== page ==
March 23, 2011

Close friend feels Kanter's pain

TAMPA, Fla. - Deniz Kilicli has been in Enes Kanter's shoes. West Virginia's own Turkish forward can sympathize with what his good friend is going through after Kanter was deemed permanently ineligible to play college basketball.

On the eve of what could have been a meeting of the two friends Kilicli - who was suspended for the first 20 games of his career because of his time spent on a Turkish club team - said the Kanter ruling was stunning.

"I think the whole year is still kind of bad, you know?" Kilicli said. "It's like a death sentence. He's going to be fine. It's not taking anything out of him. He's going to be a really good player."

Kanter and Kilicli came up through the Turkish basketball ranks together, although Kilicli came to the United States a year before Kanter. The two remain in close contact and serve as each other's support system.

"We still talk. I just tell him - and he's doing good and he's happy - but it's hard and I know what he's been through," Kilicli said. "I had 20 games suspension so I know how hard it is to sit out and watch. There are lots of times you think you can help but you can't, so it's really hard for him. I gave him advice and told him to be cool and work hard and he'll be fine. He's fine. He's doing really good but it's hard for him."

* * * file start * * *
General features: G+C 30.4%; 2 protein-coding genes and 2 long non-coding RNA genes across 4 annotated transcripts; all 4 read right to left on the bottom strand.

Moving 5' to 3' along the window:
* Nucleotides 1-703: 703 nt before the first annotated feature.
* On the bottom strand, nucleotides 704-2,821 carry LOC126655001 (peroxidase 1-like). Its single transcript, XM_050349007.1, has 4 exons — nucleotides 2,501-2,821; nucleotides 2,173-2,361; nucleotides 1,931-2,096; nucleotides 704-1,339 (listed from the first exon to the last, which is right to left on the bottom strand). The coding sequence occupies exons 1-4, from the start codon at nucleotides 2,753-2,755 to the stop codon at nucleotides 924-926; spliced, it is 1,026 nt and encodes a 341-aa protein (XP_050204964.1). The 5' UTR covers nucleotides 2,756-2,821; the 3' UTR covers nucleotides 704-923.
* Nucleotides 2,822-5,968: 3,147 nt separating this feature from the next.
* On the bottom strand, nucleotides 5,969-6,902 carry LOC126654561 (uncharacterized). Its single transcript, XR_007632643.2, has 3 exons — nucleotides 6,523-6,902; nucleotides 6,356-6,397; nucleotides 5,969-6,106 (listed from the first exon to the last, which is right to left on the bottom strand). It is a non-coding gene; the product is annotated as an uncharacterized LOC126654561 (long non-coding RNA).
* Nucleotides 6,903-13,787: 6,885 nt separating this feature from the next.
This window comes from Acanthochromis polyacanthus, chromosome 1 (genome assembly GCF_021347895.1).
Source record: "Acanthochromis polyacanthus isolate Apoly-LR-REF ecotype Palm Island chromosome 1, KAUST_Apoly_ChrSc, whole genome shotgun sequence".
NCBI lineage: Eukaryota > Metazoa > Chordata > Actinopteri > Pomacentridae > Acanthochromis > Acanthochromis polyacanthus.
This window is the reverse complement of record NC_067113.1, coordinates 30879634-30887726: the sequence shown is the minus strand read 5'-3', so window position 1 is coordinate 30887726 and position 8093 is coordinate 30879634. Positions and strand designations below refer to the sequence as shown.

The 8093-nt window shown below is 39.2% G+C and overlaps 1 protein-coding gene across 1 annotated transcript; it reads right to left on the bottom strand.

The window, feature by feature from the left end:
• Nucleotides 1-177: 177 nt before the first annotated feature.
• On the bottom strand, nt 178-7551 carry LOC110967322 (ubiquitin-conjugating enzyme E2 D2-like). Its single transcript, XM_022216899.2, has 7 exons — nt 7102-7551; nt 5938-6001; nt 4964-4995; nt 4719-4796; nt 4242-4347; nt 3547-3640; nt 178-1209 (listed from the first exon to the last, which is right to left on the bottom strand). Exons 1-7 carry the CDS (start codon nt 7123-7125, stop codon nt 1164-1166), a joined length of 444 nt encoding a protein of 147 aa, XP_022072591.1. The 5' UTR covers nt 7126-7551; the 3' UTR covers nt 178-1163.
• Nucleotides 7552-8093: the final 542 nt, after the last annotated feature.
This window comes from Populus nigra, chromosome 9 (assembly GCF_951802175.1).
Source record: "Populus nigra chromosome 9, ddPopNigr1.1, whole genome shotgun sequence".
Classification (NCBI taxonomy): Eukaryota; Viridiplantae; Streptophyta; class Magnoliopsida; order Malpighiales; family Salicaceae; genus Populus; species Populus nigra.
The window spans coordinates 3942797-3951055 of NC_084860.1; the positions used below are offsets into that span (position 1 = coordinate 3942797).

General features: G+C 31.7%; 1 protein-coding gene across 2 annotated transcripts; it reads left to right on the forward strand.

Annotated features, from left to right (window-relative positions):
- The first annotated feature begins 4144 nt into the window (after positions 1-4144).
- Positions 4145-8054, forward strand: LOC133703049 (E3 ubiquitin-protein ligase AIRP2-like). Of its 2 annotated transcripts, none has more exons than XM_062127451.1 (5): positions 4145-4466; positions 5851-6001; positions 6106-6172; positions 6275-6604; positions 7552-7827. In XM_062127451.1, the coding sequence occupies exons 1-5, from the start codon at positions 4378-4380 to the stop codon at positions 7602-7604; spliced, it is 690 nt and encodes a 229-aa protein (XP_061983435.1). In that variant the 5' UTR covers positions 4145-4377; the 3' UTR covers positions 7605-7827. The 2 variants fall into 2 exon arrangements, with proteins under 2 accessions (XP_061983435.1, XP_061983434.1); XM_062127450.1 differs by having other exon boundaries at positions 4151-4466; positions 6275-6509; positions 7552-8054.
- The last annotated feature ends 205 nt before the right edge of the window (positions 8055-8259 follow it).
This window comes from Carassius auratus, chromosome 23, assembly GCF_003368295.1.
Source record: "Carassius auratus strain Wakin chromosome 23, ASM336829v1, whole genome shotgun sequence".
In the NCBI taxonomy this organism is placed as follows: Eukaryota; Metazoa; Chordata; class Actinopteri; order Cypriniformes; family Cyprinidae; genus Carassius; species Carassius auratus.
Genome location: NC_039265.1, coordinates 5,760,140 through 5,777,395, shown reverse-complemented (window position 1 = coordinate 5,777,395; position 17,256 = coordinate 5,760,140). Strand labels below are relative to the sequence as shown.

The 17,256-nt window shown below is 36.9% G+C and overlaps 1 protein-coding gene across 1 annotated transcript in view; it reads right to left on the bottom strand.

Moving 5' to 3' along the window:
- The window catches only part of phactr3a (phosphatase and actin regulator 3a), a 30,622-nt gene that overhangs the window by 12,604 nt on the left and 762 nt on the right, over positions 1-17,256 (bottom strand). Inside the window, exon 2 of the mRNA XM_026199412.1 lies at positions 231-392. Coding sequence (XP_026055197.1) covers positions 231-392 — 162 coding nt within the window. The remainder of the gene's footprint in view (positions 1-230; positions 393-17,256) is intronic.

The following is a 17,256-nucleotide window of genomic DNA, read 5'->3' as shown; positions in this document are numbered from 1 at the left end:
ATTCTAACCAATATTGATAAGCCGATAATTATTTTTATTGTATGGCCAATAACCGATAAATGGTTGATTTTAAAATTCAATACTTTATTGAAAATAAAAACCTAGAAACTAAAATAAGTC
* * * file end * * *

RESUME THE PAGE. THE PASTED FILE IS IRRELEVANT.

As Kilicli gets ready to take the floor against Kentucky in Wednesday's NCAA Tournament third round Kanter sits in Lexington awaiting the chance to turn professional and move forward from basketball purgatory.

"It's bad for the kid," Kilicli said. "He's a really good friend of mine and I feel for him. I know how hard it is. He's a really competitive guy so it's really hard for him I guess, but this kind of situation you have to take the positive and go with it. Everything happens for a reason and it will work out for him very well."

Close friend feels Kanter's pain
Matt May Senior Writer

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